Gallup’s July survey found that the number of Americans who cited guns or gun control as the most important problem facing America had returned to levels similar to before the shooting in Parkland, Fla. This month, just two percent of Americans say guns and gun control are the most important problem. It was only a few short months ago that a record number of Americans cited guns as the most important problem (April, 13%).
Guns aren’t mentioned at all in the Gallup article on the July survey – not even in the section about “Americans’ Views of the Top Problem Facing the U.S.” Perhaps even more tellingly, it was not one of the top five most important problems cited by Democrats. You’ll only find the data on guns/gun control if download the full trend file and turn to the last page.
After Parkland, we were told that “[t]he gun control movement has reached a tipping point” and that “[t]his time it’s different.”
But the real difference might simply have been the intensity with which the agenda-driven media pursued the issue when they believed there was an opportunity to generate momentum behind it.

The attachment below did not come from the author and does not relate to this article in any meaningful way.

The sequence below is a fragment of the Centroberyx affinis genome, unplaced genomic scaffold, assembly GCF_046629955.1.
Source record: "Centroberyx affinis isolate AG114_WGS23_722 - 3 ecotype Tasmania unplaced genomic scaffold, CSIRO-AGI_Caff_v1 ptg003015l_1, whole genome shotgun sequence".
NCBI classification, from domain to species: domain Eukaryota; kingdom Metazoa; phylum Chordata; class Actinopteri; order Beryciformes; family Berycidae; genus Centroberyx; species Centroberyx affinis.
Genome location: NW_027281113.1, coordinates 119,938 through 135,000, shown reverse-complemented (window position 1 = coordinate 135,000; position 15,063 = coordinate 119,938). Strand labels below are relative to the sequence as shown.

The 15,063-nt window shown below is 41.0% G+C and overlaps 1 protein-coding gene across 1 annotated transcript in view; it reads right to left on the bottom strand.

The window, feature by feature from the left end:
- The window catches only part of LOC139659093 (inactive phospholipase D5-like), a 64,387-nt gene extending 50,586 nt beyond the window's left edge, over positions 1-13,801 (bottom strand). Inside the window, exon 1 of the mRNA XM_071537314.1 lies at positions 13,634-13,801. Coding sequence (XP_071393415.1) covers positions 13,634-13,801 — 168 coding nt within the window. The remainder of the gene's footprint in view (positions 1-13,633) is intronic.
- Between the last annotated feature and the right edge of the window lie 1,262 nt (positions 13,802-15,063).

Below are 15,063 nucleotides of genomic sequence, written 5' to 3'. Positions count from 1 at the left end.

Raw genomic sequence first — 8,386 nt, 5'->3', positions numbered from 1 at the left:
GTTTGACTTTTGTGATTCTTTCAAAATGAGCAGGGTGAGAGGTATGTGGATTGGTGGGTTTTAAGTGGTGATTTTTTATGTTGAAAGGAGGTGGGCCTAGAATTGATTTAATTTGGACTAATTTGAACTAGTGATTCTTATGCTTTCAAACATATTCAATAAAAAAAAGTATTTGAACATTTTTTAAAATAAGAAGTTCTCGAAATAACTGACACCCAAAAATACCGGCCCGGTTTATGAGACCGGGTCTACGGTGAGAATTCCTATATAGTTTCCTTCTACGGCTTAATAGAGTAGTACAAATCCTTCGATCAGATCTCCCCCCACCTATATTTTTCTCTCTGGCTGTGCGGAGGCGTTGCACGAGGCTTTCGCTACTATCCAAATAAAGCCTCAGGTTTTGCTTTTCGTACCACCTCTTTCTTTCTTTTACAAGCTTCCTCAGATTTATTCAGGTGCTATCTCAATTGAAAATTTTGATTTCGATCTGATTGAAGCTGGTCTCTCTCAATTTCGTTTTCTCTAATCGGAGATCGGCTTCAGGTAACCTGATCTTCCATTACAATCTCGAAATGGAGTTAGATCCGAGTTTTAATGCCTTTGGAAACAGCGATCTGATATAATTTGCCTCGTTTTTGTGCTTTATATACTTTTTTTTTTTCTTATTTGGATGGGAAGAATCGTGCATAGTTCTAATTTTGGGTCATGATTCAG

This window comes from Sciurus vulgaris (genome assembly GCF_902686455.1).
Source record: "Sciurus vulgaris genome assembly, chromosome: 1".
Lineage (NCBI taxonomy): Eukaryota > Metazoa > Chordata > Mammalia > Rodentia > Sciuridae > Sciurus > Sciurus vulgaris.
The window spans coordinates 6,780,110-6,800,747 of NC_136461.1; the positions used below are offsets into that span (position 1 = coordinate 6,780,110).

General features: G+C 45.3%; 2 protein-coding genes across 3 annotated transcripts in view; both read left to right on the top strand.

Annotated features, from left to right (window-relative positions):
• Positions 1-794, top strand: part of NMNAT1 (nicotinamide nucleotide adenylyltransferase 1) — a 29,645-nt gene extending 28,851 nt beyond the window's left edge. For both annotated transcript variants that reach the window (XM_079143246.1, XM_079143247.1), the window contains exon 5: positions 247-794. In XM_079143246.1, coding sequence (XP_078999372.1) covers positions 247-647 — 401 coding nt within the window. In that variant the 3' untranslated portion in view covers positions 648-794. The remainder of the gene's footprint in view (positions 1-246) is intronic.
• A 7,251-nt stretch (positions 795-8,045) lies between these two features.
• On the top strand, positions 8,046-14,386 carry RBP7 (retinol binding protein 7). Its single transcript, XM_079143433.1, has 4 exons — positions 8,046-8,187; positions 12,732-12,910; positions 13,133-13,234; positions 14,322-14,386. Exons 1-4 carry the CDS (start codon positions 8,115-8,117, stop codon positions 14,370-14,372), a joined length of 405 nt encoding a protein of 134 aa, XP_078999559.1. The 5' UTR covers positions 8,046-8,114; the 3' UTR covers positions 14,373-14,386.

The fortunate truth is that Parkland-type incidents remain extremely rare. And as time passes, details emerge that refute the false idea that gun control could stop the few that actually do occur. In the case of Parkland, these included details on the missteps of local law enforcement and the FBI and missed opportunities for early intervention and even for response at the scene.
However many Americans see guns and a perceived lack of gun control as problem facing the country, few consider it the most important. Economic issues, immigration, government, healthcare, and the political environment all rate higher, as well they should.
The rarity of such events makes the ones that do occur seem that much more awful. It is understandable the nation becomes riveted for a time. But knee jerk reactions promote neither safety nor good policy. And to their credit, Americans increasingly understand this as cooler heads prevail.